3. Minimising Job Dissatisfaction and Turnover: Employees tend to become emotional and frustrated if they perceive that the ratings they get are unfair and inaccurate. Such employees find that the efforts they had put in became futile and obviously get demotivated. Dissatisfaction in the job sets in and one of the outcomes of job dissatisfaction is increased turnover. Fair and accurate results appraisal results in high motivation and increased job satisfaction. An organization having satisfied and motivated employees will have an edge over its competitors. 4. Organizational Strategy and Performance Appraisal: Although Performance appraisal activities which are clearly instrumental in achieving corporate plans and long -term growth, typical appraisal systems in most organizations have been focused on short -term goals. From the strategic management point of view, organizations can be grouped into three categories- defenders, prospectors, and analysers. Performance appraisal has definite roles in all the three strategies. Typically, defenders have a narrow and relatively stable product -market domain. Because of this narrow focus, these organizations seldom need to make major adjustments in their technology, structure or methods of operations. They devote primary attention t o improving the efficiency of their existing operations. Because of the emph asis on building skills within the organization, successful defenders use performance appraisal for identifying training needs. Performance appraisal is usually more behaviour orie nted. Organizations with a prospector strategy continuously search for different product and market opportunities. In addition, these organizations regularly experiment with potential reasons to new and emerging environmental trends. Prospectors are often the harbingers of change. Because of the emphasis on skills identification and acquisition of human resources from external sources, as opposed to skills building with the organization, prospectors often use the performance appraisal as a means of identif ying staffing needs. The emphasis is on results. Finally, the focus is on division and corporate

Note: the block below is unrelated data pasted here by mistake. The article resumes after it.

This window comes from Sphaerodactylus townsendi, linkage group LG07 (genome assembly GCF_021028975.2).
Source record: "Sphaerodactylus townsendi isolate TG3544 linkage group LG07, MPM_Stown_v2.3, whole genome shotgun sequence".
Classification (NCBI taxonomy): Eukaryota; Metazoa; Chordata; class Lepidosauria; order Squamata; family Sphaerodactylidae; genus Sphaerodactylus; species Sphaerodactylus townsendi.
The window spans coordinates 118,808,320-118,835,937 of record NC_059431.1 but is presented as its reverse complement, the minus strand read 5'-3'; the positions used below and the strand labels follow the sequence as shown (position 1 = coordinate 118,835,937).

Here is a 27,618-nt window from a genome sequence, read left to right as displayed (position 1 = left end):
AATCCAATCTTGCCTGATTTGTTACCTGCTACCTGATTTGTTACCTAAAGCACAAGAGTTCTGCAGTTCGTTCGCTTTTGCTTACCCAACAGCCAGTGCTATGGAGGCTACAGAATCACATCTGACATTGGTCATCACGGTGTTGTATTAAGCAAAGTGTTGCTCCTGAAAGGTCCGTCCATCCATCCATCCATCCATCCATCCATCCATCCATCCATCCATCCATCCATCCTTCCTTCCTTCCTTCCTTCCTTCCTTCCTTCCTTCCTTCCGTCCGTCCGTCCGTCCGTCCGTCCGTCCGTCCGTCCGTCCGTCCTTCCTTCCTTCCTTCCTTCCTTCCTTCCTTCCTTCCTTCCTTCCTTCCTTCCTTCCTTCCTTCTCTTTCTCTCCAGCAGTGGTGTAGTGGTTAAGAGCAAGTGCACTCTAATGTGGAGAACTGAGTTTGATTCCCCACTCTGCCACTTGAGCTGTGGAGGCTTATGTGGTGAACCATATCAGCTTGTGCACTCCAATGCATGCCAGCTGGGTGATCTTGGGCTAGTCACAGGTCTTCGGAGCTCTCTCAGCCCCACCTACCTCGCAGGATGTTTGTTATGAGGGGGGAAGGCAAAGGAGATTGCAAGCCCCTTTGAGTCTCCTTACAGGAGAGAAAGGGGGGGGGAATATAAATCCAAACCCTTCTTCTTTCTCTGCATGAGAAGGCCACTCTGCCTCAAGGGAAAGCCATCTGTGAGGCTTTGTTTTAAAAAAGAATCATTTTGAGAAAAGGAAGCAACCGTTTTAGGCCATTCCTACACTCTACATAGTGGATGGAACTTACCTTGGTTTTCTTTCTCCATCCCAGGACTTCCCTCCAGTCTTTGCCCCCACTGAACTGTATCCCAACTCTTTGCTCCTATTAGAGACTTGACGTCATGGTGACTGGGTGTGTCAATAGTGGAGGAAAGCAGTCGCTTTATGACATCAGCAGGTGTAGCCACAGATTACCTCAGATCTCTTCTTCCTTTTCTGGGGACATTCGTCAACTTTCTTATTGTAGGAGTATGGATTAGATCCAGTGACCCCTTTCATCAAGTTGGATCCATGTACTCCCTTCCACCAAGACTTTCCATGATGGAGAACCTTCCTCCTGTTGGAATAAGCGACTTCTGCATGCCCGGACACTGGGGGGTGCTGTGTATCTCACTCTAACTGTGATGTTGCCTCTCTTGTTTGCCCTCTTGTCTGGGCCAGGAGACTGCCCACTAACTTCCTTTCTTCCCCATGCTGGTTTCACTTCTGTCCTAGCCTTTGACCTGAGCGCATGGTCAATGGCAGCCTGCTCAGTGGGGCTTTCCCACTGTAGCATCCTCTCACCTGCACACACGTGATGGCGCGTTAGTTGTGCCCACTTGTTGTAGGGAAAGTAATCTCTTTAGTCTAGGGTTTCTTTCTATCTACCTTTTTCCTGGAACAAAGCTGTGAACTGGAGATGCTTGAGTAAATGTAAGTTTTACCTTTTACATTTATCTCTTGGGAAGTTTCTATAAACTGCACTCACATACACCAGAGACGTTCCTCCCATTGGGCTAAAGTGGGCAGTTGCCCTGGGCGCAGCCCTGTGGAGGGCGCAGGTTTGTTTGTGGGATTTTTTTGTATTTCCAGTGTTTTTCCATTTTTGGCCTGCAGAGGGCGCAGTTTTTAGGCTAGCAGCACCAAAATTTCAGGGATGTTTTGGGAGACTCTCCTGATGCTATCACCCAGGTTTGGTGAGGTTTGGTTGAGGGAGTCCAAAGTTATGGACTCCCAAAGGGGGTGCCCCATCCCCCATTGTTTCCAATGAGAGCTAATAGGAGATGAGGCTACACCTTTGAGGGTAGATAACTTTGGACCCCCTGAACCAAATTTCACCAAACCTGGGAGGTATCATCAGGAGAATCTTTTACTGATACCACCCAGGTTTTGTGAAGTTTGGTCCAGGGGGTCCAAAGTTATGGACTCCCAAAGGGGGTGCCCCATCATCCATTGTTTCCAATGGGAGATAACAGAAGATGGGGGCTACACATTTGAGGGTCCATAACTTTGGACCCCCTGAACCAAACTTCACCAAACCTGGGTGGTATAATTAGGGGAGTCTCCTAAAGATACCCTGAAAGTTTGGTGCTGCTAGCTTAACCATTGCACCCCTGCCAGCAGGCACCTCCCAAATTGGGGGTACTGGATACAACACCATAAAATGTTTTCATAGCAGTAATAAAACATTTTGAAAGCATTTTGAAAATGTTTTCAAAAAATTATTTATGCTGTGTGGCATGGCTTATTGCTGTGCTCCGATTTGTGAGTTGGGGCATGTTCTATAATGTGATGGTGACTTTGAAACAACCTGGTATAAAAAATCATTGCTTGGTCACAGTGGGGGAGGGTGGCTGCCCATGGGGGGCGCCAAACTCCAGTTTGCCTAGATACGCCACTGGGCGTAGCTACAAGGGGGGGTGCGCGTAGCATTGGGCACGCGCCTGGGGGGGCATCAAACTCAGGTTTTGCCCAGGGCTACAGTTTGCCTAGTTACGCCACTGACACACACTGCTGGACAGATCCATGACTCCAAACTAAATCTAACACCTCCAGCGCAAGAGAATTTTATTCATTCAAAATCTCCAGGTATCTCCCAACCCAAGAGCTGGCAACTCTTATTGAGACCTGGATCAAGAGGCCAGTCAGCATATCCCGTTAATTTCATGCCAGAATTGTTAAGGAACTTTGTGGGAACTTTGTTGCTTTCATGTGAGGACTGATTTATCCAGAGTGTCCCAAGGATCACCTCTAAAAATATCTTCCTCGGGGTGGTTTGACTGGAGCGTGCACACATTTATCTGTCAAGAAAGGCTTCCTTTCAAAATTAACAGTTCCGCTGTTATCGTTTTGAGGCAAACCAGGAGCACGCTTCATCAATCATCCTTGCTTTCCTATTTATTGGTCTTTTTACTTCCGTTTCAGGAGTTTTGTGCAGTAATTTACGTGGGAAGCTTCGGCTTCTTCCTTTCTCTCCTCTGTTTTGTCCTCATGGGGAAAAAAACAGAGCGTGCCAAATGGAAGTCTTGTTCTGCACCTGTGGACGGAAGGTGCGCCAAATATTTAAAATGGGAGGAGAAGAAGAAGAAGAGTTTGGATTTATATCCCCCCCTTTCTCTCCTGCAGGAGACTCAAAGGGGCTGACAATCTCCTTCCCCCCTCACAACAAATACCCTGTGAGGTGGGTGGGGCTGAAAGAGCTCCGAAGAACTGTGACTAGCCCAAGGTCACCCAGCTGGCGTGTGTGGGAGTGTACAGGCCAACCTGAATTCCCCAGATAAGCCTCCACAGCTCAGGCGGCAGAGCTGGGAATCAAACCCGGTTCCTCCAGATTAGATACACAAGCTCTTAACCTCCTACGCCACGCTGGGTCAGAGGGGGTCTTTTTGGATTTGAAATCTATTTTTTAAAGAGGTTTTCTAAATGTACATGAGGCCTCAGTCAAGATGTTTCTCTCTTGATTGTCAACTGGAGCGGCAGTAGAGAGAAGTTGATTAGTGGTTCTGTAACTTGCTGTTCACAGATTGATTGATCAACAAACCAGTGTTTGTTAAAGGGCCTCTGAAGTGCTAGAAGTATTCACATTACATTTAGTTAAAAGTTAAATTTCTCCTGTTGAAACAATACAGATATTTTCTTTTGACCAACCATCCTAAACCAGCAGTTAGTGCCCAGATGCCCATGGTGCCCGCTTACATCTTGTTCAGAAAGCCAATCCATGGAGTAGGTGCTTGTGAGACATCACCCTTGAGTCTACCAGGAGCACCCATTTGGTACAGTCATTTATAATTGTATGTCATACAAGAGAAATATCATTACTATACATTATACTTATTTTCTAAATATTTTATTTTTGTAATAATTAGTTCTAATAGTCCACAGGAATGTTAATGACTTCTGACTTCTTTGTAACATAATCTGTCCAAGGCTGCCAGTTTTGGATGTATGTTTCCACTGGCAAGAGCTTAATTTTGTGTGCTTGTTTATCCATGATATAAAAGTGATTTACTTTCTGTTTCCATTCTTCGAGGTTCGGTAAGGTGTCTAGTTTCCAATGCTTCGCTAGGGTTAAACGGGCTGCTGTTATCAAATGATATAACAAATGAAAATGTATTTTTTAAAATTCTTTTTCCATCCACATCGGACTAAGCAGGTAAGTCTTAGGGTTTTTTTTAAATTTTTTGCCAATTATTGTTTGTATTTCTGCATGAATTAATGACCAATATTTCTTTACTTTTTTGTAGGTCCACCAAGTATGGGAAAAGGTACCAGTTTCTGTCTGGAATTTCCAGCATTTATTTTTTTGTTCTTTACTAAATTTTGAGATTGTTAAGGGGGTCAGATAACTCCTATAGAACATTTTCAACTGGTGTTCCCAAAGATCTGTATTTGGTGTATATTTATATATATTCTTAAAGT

performance evaluation as they compare with other companies during the same evaluation period. Organizations with an analyser strategy operate in two types of productmarket domains. One domain is stable while the other is changing. In their more innovative areas, managers watch their competitors closely and rapidly adopt the idea that appears promising. In general, analysers use costeffective technologies for stable products and project or matrix technologies training programmes. Thus, these organizations attempt to identify both training as well as staffing needs. The appraisal systems are considered at the individual, group and divisional levels. Finally, su ccessful analysers have a tendency to examine current performance with past performance within the organization. Cross-sectional comparisons (comparisons among companies) may also occur.